“Flaxseed”, a small seed from the flax family of plants. It is commonly mixed into salads and cereals, and can also be used to replace half of the flour in baked goods such as bread and muffins. Flaxseed oil, made from flaxseeds, has gained popularity in recent years as a healthy oil rich in the essential fatty acid “omega-3”.

[38] Hemp seeds

“Hemp seeds”, are used around the world in pancake mixes, margarine, and a variety of other applications, and in Japan they are commonly found in shichimi chili peppers in their shells.

[39] Sesame seeds
[40] Walnuts

 

Root vegetables

Root vegetables contain a variety of vitamins and minerals and are hardy crops that grow in cool seasons. Once harvested, they can be stored for a relatively long period of time compared to other vegetables.

[41] Black salsify

The light cream-colored flesh beneath the thick, black skin is rich in fiber and contains vitamin E and iron. It grows well in cool and warm climates in France, the Netherlands, and Germany. It is roasted and used in soups and stews, or boiled, mashed, and baked like potatoes.

[42] Parsley root

“Root parsley”, also known as “Dutch parsley,” is said to have originated in the 15th century as a main ingredient in Dutch vegetable stews. It is characterized by its aromatic flavor, somewhere between celery, carrots, and parsley. It can be sauteed and made into fritters or chips, or grated raw and used in salads.

[43] White icicle radish (winter radish)

 

Sprout

The history of sprouts dates back 5,000 years, and Chinese physicians used them as medicine because of their extremely high nutritional value. Although seeds and beans require a hot and humid environment to germinate, and thus pose a risk of bacterial growth, they have been selected as one of the “50 Foods of the Future” based on experts’ opinion that “in healthy people, the high nutritional value outweighs the risk. In Japan, “bean sprouts,” kaikai daikon, soybean sprouts, and broccoli sprouts are known as familiar sprouts.

[44] Alfalfa sprouts

“Alfalfa” is the most commonly used sprout in the United States. With its crunchy texture and mild flavor, it is eaten raw as a salad or used in sandwiches and soups.

[45] Sprouted kidney beans

Kidney beans are used to make plant-based meats because of their rich protein content and texture. Sprouting them triples their nutritional value. “Sprouted kidney beans” are used as a topping for soups and salads, and their slightly bitter taste goes well with sweet sauces and dressings.

[46] Sprouted chickpeas

“Chickpeas” are yellow, round beans commonly used in Middle Eastern cooking. They have a rich, creamy, nutty flavor and, like kidney beans, are a popular ingredient in plant-based meats. Sprouting them increases the absorption of nutrients such as calcium, magnesium, and zinc.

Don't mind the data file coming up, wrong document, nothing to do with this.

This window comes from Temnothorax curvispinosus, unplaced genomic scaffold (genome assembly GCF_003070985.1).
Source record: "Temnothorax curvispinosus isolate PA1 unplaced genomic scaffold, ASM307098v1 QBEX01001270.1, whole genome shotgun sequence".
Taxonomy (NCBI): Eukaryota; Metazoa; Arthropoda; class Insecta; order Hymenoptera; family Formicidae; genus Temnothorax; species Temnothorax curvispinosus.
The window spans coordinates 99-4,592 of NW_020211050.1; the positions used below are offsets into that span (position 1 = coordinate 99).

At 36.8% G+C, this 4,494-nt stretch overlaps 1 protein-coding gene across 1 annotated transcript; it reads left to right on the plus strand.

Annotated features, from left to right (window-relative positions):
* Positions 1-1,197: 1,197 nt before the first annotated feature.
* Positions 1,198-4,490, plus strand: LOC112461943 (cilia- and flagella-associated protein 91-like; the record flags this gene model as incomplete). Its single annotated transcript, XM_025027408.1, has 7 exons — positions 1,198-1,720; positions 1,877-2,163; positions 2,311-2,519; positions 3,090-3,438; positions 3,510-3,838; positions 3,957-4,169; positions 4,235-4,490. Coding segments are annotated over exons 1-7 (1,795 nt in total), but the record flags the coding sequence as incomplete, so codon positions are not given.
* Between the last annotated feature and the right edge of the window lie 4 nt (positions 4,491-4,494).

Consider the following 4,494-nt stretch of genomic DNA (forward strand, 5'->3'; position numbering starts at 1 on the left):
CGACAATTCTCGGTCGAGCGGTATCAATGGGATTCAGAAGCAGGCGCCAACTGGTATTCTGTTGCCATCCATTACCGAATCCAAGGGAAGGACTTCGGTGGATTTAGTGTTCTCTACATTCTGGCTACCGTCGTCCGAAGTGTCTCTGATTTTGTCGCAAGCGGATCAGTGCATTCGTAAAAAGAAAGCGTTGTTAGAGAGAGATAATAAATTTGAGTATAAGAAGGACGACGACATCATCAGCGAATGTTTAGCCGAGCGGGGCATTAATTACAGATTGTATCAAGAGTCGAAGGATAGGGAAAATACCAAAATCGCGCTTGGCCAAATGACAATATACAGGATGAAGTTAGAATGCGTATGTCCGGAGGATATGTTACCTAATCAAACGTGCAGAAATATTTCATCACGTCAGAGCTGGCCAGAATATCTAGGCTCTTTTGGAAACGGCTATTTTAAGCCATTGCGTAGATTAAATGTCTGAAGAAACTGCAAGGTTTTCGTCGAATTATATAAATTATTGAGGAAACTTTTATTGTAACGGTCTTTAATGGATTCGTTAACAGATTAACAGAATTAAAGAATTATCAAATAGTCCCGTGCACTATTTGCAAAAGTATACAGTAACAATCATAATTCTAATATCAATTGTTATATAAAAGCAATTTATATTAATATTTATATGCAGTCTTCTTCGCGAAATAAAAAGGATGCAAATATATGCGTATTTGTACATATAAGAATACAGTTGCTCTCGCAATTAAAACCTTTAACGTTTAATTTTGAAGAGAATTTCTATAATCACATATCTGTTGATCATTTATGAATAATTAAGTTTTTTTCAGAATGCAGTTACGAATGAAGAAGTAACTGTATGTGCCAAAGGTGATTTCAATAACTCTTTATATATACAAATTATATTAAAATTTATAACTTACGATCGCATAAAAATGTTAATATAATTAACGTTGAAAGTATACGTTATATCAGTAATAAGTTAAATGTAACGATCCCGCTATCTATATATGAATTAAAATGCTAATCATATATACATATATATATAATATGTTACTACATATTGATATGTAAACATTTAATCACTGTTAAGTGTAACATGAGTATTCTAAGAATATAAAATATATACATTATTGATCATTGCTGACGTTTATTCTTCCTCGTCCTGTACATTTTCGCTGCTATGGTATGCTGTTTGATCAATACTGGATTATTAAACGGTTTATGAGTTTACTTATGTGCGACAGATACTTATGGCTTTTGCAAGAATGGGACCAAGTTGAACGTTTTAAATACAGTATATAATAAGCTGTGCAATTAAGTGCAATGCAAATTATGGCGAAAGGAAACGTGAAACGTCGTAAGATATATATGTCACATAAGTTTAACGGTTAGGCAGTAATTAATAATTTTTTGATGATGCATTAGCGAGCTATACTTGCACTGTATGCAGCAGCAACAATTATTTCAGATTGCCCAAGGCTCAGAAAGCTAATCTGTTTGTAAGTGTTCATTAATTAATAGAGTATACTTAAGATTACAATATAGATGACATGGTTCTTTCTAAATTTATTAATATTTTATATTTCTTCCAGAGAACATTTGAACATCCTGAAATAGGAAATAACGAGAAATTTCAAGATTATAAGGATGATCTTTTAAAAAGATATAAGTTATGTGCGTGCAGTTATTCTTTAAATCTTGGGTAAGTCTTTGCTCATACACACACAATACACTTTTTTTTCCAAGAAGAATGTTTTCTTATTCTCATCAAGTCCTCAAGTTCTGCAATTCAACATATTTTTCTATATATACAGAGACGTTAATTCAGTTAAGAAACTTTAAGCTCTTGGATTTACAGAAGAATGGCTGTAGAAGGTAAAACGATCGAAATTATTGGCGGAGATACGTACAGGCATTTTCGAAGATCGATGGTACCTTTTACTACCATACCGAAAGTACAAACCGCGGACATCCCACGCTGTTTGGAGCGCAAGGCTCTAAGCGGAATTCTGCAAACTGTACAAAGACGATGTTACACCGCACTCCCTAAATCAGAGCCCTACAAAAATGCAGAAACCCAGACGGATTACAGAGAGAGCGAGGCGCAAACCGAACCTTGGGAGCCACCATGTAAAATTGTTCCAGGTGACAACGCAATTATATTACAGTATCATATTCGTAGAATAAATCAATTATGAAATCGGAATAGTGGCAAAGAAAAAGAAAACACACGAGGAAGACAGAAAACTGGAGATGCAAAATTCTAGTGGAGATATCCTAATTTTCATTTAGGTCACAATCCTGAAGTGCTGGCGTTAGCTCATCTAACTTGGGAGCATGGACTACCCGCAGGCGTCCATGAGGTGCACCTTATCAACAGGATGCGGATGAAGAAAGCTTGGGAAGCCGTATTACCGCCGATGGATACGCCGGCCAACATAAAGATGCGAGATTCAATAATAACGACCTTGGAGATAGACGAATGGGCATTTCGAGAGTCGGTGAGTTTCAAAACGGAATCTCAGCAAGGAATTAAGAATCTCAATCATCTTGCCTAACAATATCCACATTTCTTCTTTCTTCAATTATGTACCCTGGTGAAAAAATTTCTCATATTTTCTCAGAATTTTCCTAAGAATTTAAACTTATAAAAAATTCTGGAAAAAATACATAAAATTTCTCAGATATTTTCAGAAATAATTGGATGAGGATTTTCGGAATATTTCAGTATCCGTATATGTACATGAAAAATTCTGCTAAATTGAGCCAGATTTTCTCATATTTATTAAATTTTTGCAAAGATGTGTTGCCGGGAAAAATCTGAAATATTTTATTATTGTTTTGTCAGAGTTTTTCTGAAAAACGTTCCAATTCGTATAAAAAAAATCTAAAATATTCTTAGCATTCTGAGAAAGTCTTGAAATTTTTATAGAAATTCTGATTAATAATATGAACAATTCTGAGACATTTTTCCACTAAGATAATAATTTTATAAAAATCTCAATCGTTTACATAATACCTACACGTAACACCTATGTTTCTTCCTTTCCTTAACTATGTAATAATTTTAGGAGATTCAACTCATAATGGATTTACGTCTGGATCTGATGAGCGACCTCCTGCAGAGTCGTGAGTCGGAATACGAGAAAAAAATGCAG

Potatoes Tubers

Potatoes, which are high in carbohydrates and a valuable source of energy. They can be boiled, baked, sweetened, and eaten in a variety of ways.

[47] Lotus root
[48] Ube (purple yam)

“Ube” is native to the Philippines. It is also called “yam,” “red yam,” or “daijo” in Japan. It is known as a “famine crop” in the tropics and subtropics because of its high nutritional value and rapid growth. Its bright purple hue comes from anthocyanins, which are flavonoids, and it is rich in vitamin E and dietary fiber. It can be cooked in the same way as potatoes and is often eaten in the Philippines as “ube halayá,” a sweet pudding.

[49] Yam bean (jicama)

“yam bean” is a leguminous vegetable native to Mexico. It is a high-yield plant and can be easily grown in tropical and arid regions. Growing hicama also helps to improve soil fertility through nitrogen fixation. It is a low-calorie food containing vitamin C and dietary fiber, and its high water content gives it a juicy, fresh flavor. Sliced and eaten as a salad or snack.

[50] Red Indonesian (Cilembu) sweet potatoes

Sweet potatoes from the village of Cirembu, West Java, Indonesia. It contains essential nutrients such as vitamins A, C, E, and manganese. When baked, it has a unique aroma and honey-like sweetness. Demand has been increasing in recent years, and it is exported to Singapore, Hong Kong, Japan, Korea, Thailand, and Malaysia.

 

Editor’s Note

How was it? In “The Future 50 Foods,” we read the following statement: “In a world full of advice and pressure to ‘don’t eat’ for health and the environment, we want to offer more food choices and inspire positive change. In a world filled with advice and pressure to ‘don’t eat’ for health and environmental reasons, we want to offer more food choices and inspire positive change.”

Among the 50 ingredients listed in the report, there are a number of ingredients that are familiar to Japanese people, such as seaweed, soybeans, okra, and maitake mushrooms. It would be a good idea to start by proactively incorporating these familiar ingredients into the menu to get one step closer to creating a sustainable restaurant.

[Related Article] Foie gras, caviar, and 18 other ingredients that restaurants may no longer be able to serve in the future.

[Reference site] The Future 50 Foods